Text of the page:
Eventually I gave up (presumably we weren’t high enough) and switched to Swansea to listen in. On hearing that they were preparing for parachutists to drop I decided to remain clear. I contacted them on the radio just to inform them of where we were, and routed well to the North of the field. We flew over the City itself, spotting what I initially thought was a football ground, before spotting ‘Ospreys’ written in the stands clearly identifying it as a rugby pitch! Luned has since informed me that they actually share the ground, so I was both right and wrong!

We saw the parachute aircraft coming in to land as we were abeam the field to the North, so I signed off from Swansea and switched to Pembrey. I initially had some problems contacting them too, but soon got an answer and received confirmation that D118 (the DA immediately around Pembrey) was indeed inactive. Another pilot on frequency also confirmed that D117 was inactive too (I had checked both in the AIP, and they were only supposed to be active during the week).

We followed the coast to Pembrey, and I pointed out the airfield and race circuit as we approached. We could see some sort of activity at the circuit, so I informed the Controller that we would perform a Clockwise orbit after asking if there was anything to affect it. It looked like there were bikes going around the circuit, checking later showed no events according to their website, so it was probably a track day.

Orbiting Pembrey

Orbiting Pembrey

We continued along the coast, and at Sean’s request I descended to 1000 feet to get a nice view of the coastline as we passed along it. We intercepted the track from Pembrey to Haverfordwest (SkyDemon performing well on the Nexus 7 attached to my kneeboard) and as we headed inland I climbed to 2000 feet in readiness for the join.

Low level along the coast

Low level along the coast

Although Haverfordwest seemed fairly quiet, I elected to join overhead as I find that’s generally the easiest way to spot an unfamiliar airfield and get a good idea of the layout. On the initial call the A/G operator didn’t give me the circuit direction, so I queried this just to be sure (I had the AFE flight guide page in my kneeboard, but didn’t want to be ‘eyes in’ for too long when approaching an airfield).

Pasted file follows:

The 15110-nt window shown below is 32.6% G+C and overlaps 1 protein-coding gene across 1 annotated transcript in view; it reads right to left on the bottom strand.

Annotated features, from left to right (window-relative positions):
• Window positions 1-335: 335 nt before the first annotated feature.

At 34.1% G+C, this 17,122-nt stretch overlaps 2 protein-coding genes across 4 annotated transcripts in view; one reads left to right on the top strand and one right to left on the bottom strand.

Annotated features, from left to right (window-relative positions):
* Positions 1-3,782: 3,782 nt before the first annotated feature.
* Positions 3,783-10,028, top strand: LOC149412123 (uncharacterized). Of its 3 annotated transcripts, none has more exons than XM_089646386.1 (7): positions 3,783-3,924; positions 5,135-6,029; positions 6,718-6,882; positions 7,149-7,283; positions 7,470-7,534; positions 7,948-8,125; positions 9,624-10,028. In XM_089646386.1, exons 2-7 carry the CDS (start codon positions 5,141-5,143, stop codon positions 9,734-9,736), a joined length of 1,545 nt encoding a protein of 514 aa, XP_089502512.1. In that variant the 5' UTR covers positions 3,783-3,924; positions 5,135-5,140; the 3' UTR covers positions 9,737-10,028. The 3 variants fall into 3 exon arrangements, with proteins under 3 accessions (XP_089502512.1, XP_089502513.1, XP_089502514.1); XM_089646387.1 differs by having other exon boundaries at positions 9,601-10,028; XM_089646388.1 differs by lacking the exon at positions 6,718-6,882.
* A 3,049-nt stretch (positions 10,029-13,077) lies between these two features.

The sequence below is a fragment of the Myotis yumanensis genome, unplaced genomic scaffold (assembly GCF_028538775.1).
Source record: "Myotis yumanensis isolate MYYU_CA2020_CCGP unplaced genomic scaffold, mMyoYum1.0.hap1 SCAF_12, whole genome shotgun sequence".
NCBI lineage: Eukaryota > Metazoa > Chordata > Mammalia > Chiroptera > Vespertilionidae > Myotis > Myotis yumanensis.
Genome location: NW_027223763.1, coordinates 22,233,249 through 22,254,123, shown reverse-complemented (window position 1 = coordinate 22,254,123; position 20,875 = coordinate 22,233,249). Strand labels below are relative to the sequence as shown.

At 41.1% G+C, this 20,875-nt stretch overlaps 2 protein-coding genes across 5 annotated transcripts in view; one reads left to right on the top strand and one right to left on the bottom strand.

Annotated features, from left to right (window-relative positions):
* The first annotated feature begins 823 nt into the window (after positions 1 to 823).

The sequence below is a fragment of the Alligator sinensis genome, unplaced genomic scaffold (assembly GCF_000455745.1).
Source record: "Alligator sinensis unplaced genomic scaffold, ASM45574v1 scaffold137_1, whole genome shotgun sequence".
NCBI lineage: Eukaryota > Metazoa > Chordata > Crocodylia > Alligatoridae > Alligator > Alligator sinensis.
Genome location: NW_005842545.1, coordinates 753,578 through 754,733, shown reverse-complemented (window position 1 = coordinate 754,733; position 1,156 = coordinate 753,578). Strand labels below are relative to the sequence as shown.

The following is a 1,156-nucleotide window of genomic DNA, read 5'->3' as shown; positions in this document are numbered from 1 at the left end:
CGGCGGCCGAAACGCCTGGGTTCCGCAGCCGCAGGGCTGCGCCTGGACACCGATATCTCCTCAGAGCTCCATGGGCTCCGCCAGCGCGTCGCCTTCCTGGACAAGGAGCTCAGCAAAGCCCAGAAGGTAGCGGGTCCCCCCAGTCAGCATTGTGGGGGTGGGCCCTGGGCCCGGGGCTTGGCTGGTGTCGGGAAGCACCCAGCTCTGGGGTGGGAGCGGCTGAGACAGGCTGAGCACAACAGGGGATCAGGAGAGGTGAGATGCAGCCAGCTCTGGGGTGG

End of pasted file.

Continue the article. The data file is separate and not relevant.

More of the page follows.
For a change I was nicely slowed down as I approached, making for an easy descent on the deadside down to circuit height. The circuit was all routine, and I managed to bring us in for a nice smooth landing, helping to ease any nerves the first time passenger might have!

We parked up on the apron next to a nice looking yellow Cub, and headed in to settle the landing fee and have some lunch. The cafe was relatively busy, and due to the good weather we elected to sit outside. Various combinations of bacon and sausage baps all round, and we chatted in the sun as we ate. Got talking to the owners of the Cub, who were also feeling frustrated at the recent weather we’d been enduring. At least they were here at the airfield to take advantage of the break in the weather! We watched a nice looking helicopter departing, before finishing off and heading back to the aircraft for the return journey.

Parked up at Haverfordwest

Parked up at Haverfordwest

Maybe one day!

Maybe one day!

After a quick walkaround we all climbed on board, and after getting the aircraft started we taxyed to the hold to carry out our power checks. As we approached the hold another aircraft landed and backtracked to taxy towards us (when I landed we had continued to the end of the runway). The power checks were again normal, and I approached the hold after completing the pre-departure checklist.

I reported ready and was told ‘nothing known to affect’, so after a quick check of the circuit I headed out to the runway. Almost immediately another aircraft called Right Base (it was a left hand circuit so I hadn’t spotted them) and as we backtracked I spotted them as they turned Final. Not wanting to inconvenience them, I dropped two stages of flap and turned around to line up before reaching the far end of the runway. I continued the takeoff roll and was soon airborne.

I raised the gear and was a little caught out by the gear warning horn as I started to retract the flaps. I soon realised that the horn was sounding as a warning that flaps were deployed without the landing gear being extended, and as I retracted the last stage of flap the horn stopped as expected. I often find the horn annoying, but hopefully I won’t should I ever forget to lower the landing gear and it starts to warn me of an impending noisy and expensive landing!

As we turned Crosswind I looked over my left shoulder to see the other aircraft still on Short Final, so at least we hadn’t caused them any problems. I continued to climb to 3000 feet on the Downwind leg and set course for Carmarthen, which was the first checkpoint on our route home.

Once established on course and in a level cruise I handed control over to Sean. He had been learning to fly around the time we last flew together, but hadn’t managed to fly much recently. He soon got back into the swing of things though, and despite the relatively thermally conditions did a relatively good job.